The hip joint is a ball and socket joint. Because we spend a lot of time standing, or using our legs to locomote, our hips have to withstand a lot of force. Lifting weights or doing things like running places even more stress on our hip joints, subjecting them to greater peak forces.
A good question to ask is: how is the hip joint lubricated? How does it stay lubricated when subjected to forces of varying magnitude?
I've tried to answer that question in Hip joint. It should be called hip joint lubrication or how to keep your hip lubricated, but it is not.
One way to understand how your muscles keep your hip joint centered, (as well as lubricated) is to imagine the hip joint as being like or similar to a bicycle wheel. You can then imagine the muscles of the hip as being like spokes. How do you keep the hub of this wheel centered? By adjusting spoke tension, or in this case hip muscle tension.
I describe this bicycle wheel hip joint a bit more fully in hip joint bicycle wheel.
To complement this article, I've written another with possible hip joint muscle pairings.
These are how muscles might act together to help keep the hip joint centered. You can read about that in hip joint anatomy. Note the focus here is mainly on single joint hip muscles.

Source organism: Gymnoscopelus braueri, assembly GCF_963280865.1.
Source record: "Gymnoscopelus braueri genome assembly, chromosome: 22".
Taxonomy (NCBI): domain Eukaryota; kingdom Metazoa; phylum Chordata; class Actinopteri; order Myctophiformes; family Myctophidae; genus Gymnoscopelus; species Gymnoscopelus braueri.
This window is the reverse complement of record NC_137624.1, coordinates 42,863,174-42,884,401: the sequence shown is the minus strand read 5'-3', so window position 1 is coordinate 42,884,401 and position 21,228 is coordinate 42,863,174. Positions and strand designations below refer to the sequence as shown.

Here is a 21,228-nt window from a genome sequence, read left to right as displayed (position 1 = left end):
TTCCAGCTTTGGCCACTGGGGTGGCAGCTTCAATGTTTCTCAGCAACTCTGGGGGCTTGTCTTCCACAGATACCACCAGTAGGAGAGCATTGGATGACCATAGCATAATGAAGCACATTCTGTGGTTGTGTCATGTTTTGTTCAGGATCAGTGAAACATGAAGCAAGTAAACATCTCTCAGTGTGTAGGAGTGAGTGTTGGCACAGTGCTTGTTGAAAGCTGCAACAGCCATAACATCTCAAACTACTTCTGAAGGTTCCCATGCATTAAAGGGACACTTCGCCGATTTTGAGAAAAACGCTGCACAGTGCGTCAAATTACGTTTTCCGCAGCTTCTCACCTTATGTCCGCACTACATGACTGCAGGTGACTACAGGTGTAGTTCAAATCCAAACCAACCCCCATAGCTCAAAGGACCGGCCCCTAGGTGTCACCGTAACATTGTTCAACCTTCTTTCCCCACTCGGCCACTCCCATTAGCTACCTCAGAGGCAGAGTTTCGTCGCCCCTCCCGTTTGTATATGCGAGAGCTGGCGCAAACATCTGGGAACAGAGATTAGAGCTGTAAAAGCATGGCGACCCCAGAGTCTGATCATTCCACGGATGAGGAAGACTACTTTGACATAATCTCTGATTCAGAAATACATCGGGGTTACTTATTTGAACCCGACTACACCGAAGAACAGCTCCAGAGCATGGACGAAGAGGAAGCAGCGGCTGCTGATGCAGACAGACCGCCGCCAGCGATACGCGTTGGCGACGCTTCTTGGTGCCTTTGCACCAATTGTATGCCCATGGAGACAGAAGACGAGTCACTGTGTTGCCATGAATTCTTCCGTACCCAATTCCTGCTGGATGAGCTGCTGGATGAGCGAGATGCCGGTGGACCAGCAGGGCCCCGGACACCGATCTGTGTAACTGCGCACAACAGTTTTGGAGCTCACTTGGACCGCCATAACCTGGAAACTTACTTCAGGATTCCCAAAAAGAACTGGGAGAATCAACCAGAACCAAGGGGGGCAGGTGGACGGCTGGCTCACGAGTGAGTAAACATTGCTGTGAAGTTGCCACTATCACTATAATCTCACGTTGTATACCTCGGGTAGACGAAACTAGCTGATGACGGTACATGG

I've written another article that details 10 points of similarity (or something like that) between a hip joint and a bicycle wheel. That article is called understanding your hip joint.
The gluteus maximus is one big-ass muscle. And actually, I'd say that it can be helpful to think of the gluteus maximus as two muscles (possibly even three muscles) in one.
Why divide it up? Well, it can make it easier to understand, easier to use, and it can also help with remedying problems. So for example, if you think of the deep fibers of the gluteus maximus as those that attach from the pelvis to the back of the thigh, and the superficial fibers as those that attach from the pelvis and possibly the sacrum to the tibia, you may just figure out that while the deep fibers activate the superficial fibers may not be.
Note that the superficial fibers may be able to exert more leverage on the PSIS because they attach closer to it. And if you are dealing with back pain, that could be an important consideration.
I don't talk too much about that in gluteus maximus anatomy for yoga teachers but I do talk about other aspects of the gluteus maximus. Big tip, don't be afraid to use it. It's a big ass muscle. It's meant to be used!
Having mentioned the gluteus maximus, it seems fitting here to mention a complementary muscle. Actually, it's not the psoas, though it and the gluteus maximus do play well together (and most of my psoas related articles are filed under the lower back category), it is instead, the adductor magnus. This muscle is particularly important because it can internally rotate the thigh and it can help neutralize the external rotation tendencies of the gluteus maximus when you are trying to use the gluteus maximus to extend the hip.
It's an important muscle. So read all about it.